(2007) dir. blackANDwhite
What does the mind of an artist look like? What is the state at which the threshhold of genius is crossed? What separates genius from non-genius?
Lynch is a documentary, loose and often as opaque or non-sequitur-like as many of the thoughts and creations of its subject, filmmaker/artist David Lynch. Much of the film is shot in and around the production of his fantastic 2006 film Inland Empire. Much of the film is about the creative process, or at least the creative process which Lynch employed throughout the production of that film.
The film doesn’t try to delve, even if that were possible, into the interiors of David Lynch’s mind. Rather, the viewer is right along side of him, seeing how he operates in a multitude of media, when dealing with the actors both on set and on the phone, cutting holes in walls, making objects, and free-wheeling his sense of set design, camera usage, and narrative. The cogs are turning constantly, and he’s a bit of a tsar, commanding his assistants around and making fun of people on occasion.
The film’s direction is credited to blackANDwhite. The IMDb doesn’t even list a director. According to Netflix, the director is Søren Larsen. But maybe that is sort of the point. The film is really not about its own construct but rather the process and art and artistry of David Lynch himself. There are even some allusions to the possibility that there are coming sequels to this documentary, with the DVD even featuring “teasers” for them. Who knows?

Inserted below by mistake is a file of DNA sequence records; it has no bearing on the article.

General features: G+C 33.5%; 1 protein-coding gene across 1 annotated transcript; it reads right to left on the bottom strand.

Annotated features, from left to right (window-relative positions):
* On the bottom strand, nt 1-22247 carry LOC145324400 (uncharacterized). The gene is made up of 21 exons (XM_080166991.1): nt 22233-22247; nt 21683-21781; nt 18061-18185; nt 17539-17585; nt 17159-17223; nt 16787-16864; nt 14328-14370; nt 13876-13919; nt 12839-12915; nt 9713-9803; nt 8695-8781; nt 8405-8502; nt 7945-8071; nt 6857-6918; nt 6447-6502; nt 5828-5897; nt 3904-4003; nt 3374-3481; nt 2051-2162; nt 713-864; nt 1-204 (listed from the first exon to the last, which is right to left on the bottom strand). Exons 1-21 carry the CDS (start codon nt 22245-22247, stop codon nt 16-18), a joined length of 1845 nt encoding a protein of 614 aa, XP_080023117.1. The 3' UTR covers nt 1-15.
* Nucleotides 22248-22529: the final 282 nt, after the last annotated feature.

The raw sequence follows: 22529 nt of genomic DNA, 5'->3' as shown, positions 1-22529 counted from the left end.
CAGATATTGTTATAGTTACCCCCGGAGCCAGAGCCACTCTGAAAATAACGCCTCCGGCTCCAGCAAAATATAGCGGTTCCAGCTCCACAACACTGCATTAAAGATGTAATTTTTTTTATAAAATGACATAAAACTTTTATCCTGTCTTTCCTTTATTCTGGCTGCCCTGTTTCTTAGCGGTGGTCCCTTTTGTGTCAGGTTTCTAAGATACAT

I am a dedicated appreciator of David Lynch. I’ve followed his career since the 1980’s and was completely amazed by Inland Empire. I think it’s his best film. I think his work has gotten stronger and stronger since his Twin Peaks days. And I think he’s a very American filmmaker, perhaps a true voice of a generation. Of course, in my sensibility about what that statement means is not only is he literally American and focused on America as much of his subject matter, he is also unique. Not so “oft-imitated, never replicated” as just out there in his own fully unimpeded-upon space.
Well, even with this being my attitude and appreciating the artistry of the filming and freedom in Lynch, I wasn’t utterly blown away by it. It’s a film for people who would be interested in doing a ride-along with Lynch in his day to day. Seeing “the master” at work, in his elements, creating masterworks, even. There is much to be gleaned. But you have to be a gleaner. You don’t get much handed to you here. Which is fine, suits its subject well. Just nothing powerful or as radically strange as Lynch’s films, or Lynch himself. Quite a character. And an artist.